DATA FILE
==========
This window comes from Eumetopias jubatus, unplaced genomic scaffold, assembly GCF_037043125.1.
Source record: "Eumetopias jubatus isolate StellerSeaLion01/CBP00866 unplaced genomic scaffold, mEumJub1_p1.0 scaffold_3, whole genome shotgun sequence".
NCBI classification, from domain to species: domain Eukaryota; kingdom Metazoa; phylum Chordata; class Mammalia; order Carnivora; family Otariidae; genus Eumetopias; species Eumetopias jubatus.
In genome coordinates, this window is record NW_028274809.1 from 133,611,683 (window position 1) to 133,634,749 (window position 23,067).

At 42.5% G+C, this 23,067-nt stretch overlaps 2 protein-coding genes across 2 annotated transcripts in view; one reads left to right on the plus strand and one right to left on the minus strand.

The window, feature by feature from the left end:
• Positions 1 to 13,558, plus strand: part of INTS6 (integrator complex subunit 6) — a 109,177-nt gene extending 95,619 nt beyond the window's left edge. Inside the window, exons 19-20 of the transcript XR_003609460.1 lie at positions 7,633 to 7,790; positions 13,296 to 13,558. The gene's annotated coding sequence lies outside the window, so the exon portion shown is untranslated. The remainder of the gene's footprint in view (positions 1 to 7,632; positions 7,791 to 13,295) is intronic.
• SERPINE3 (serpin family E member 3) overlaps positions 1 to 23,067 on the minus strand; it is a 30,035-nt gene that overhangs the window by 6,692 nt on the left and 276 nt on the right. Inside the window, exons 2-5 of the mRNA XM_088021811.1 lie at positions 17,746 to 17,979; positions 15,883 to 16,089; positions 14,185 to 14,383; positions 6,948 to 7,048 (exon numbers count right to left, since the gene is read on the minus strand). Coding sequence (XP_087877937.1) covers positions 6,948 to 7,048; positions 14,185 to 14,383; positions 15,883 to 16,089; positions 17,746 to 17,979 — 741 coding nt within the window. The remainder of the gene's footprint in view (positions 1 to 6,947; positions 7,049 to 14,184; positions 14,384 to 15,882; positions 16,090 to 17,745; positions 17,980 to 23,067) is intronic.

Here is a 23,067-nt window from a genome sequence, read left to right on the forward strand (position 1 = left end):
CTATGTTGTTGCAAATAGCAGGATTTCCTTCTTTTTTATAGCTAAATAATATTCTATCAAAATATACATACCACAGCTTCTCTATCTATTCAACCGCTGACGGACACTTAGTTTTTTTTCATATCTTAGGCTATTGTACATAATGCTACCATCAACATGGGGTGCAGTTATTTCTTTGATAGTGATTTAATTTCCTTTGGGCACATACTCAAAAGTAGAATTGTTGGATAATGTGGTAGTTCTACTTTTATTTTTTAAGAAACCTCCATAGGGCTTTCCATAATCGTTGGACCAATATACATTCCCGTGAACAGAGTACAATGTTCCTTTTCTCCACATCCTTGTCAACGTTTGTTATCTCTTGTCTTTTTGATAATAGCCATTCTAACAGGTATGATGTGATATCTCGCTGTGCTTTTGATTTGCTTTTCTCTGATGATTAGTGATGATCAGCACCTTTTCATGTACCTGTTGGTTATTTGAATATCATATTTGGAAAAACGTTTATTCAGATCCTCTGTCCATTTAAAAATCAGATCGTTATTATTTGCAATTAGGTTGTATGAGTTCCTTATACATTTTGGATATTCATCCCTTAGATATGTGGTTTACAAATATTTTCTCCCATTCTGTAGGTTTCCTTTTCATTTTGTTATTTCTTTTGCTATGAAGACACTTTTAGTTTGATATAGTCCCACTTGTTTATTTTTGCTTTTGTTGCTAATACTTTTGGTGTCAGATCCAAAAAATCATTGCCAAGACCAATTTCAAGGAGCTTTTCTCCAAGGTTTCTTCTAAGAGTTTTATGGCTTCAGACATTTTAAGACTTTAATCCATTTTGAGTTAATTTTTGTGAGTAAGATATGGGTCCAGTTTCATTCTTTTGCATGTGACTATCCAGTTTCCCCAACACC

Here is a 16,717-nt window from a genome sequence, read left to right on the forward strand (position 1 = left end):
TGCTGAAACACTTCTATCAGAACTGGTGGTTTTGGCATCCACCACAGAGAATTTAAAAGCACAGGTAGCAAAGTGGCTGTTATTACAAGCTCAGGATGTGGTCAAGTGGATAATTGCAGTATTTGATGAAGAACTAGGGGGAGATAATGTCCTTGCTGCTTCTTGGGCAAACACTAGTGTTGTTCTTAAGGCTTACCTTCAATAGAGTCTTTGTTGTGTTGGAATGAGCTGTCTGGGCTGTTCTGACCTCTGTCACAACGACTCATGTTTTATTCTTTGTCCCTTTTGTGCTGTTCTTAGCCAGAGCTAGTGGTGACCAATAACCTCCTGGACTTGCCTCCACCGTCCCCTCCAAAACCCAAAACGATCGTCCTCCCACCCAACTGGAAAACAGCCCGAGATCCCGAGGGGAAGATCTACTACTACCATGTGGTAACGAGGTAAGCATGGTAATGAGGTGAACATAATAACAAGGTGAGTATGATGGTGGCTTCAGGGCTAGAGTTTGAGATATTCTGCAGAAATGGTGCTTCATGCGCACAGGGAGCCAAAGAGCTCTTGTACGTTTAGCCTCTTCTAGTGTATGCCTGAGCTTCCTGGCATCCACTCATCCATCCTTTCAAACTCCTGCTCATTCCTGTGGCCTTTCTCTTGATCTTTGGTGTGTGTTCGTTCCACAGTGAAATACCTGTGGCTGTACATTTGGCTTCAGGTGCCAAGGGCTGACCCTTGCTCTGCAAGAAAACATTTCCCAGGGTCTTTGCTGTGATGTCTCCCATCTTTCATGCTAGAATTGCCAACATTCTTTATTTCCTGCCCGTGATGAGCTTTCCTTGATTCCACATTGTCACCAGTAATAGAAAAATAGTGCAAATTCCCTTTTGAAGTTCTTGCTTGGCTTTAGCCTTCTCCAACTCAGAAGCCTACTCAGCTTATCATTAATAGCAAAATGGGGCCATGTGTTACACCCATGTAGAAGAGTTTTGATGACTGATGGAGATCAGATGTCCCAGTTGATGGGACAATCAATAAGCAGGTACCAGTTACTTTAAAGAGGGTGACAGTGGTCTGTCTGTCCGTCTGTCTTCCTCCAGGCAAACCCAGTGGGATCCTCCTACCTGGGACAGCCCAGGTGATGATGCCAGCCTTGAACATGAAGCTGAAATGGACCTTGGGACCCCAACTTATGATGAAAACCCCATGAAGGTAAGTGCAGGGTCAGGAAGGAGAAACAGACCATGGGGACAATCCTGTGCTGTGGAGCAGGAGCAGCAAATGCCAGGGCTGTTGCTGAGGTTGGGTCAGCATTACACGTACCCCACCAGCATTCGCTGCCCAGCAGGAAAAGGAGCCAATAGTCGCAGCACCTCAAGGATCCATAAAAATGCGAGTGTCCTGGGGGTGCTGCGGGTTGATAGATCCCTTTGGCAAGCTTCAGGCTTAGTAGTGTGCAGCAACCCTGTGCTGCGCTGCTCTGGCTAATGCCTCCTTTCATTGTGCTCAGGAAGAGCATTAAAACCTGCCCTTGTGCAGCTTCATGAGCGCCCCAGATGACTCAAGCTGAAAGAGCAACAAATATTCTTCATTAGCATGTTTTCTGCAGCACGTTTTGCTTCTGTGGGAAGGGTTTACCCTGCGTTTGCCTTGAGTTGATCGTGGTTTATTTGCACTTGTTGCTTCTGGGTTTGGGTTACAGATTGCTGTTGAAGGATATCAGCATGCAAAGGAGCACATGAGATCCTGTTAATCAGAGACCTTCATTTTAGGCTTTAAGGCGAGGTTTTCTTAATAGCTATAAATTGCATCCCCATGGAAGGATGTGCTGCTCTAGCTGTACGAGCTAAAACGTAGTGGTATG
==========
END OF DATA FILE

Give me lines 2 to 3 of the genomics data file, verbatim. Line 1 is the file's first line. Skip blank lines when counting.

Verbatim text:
Source record: "Eumetopias jubatus isolate StellerSeaLion01/CBP00866 unplaced genomic scaffold, mEumJub1_p1.0 scaffold_3, whole genome shotgun sequence".
NCBI classification, from domain to species: domain Eukaryota; kingdom Metazoa; phylum Chordata; class Mammalia; order Carnivora; family Otariidae; genus Eumetopias; species Eumetopias jubatus.